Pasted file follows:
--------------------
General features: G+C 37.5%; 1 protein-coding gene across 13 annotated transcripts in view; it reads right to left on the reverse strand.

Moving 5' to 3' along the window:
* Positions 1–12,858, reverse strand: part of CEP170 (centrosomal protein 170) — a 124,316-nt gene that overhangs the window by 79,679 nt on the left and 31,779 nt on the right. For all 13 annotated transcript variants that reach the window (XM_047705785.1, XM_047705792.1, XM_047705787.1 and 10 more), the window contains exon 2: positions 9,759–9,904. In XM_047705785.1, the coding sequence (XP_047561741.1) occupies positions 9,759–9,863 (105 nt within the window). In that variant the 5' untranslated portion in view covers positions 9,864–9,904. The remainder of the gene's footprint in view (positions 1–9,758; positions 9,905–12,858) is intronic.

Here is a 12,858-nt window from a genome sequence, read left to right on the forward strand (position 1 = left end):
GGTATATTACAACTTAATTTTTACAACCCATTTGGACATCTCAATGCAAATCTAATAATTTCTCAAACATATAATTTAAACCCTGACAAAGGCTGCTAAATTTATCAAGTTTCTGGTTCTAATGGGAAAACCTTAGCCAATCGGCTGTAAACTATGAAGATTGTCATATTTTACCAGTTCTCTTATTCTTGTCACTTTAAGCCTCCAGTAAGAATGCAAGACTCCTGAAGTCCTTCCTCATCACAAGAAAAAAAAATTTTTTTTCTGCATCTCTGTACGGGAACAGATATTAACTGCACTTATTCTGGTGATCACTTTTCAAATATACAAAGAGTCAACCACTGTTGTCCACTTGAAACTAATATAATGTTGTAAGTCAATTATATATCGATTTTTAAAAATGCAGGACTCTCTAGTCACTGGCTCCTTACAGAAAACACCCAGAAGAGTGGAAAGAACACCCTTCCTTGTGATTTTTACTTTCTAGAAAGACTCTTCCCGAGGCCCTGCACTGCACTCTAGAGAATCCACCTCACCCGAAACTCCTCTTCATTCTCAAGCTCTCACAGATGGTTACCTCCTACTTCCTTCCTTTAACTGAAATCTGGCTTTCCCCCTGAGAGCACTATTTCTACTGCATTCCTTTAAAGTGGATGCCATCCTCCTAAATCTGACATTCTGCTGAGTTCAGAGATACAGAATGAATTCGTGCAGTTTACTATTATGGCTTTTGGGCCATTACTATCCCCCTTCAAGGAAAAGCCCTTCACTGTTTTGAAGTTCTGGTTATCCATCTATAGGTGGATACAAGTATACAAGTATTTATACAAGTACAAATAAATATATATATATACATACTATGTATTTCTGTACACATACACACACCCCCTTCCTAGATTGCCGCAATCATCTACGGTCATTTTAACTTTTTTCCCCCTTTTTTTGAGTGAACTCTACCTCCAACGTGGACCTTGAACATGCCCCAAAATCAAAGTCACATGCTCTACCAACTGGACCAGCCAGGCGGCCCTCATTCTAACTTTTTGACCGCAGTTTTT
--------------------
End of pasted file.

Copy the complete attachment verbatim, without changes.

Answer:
General features: G+C 37.5%; 1 protein-coding gene across 13 annotated transcripts in view; it reads right to left on the reverse strand.

Moving 5' to 3' along the window:
* Positions 1–12,858, reverse strand: part of CEP170 (centrosomal protein 170) — a 124,316-nt gene that overhangs the window by 79,679 nt on the left and 31,779 nt on the right. For all 13 annotated transcript variants that reach the window (XM_047705785.1, XM_047705792.1, XM_047705787.1 and 10 more), the window contains exon 2: positions 9,759–9,904. In XM_047705785.1, the coding sequence (XP_047561741.1) occupies positions 9,759–9,863 (105 nt within the window). In that variant the 5' untranslated portion in view covers positions 9,864–9,904. The remainder of the gene's footprint in view (positions 1–9,758; positions 9,905–12,858) is intronic.

Here is a 12,858-nt window from a genome sequence, read left to right on the forward strand (position 1 = left end):
GGTATATTACAACTTAATTTTTACAACCCATTTGGACATCTCAATGCAAATCTAATAATTTCTCAAACATATAATTTAAACCCTGACAAAGGCTGCTAAATTTATCAAGTTTCTGGTTCTAATGGGAAAACCTTAGCCAATCGGCTGTAAACTATGAAGATTGTCATATTTTACCAGTTCTCTTATTCTTGTCACTTTAAGCCTCCAGTAAGAATGCAAGACTCCTGAAGTCCTTCCTCATCACAAGAAAAAAAAATTTTTTTTCTGCATCTCTGTACGGGAACAGATATTAACTGCACTTATTCTGGTGATCACTTTTCAAATATACAAAGAGTCAACCACTGTTGTCCACTTGAAACTAATATAATGTTGTAAGTCAATTATATATCGATTTTTAAAAATGCAGGACTCTCTAGTCACTGGCTCCTTACAGAAAACACCCAGAAGAGTGGAAAGAACACCCTTCCTTGTGATTTTTACTTTCTAGAAAGACTCTTCCCGAGGCCCTGCACTGCACTCTAGAGAATCCACCTCACCCGAAACTCCTCTTCATTCTCAAGCTCTCACAGATGGTTACCTCCTACTTCCTTCCTTTAACTGAAATCTGGCTTTCCCCCTGAGAGCACTATTTCTACTGCATTCCTTTAAAGTGGATGCCATCCTCCTAAATCTGACATTCTGCTGAGTTCAGAGATACAGAATGAATTCGTGCAGTTTACTATTATGGCTTTTGGGCCATTACTATCCCCCTTCAAGGAAAAGCCCTTCACTGTTTTGAAGTTCTGGTTATCCATCTATAGGTGGATACAAGTATACAAGTATTTATACAAGTACAAATAAATATATATATATACATACTATGTATTTCTGTACACATACACACACCCCCTTCCTAGATTGCCGCAATCATCTACGGTCATTTTAACTTTTTTCCCCCTTTTTTTGAGTGAACTCTACCTCCAACGTGGACCTTGAACATGCCCCAAAATCAAAGTCACATGCTCTACCAACTGGACCAGCCAGGCGGCCCTCATTCTAACTTTTTGACCGCAGTTTTT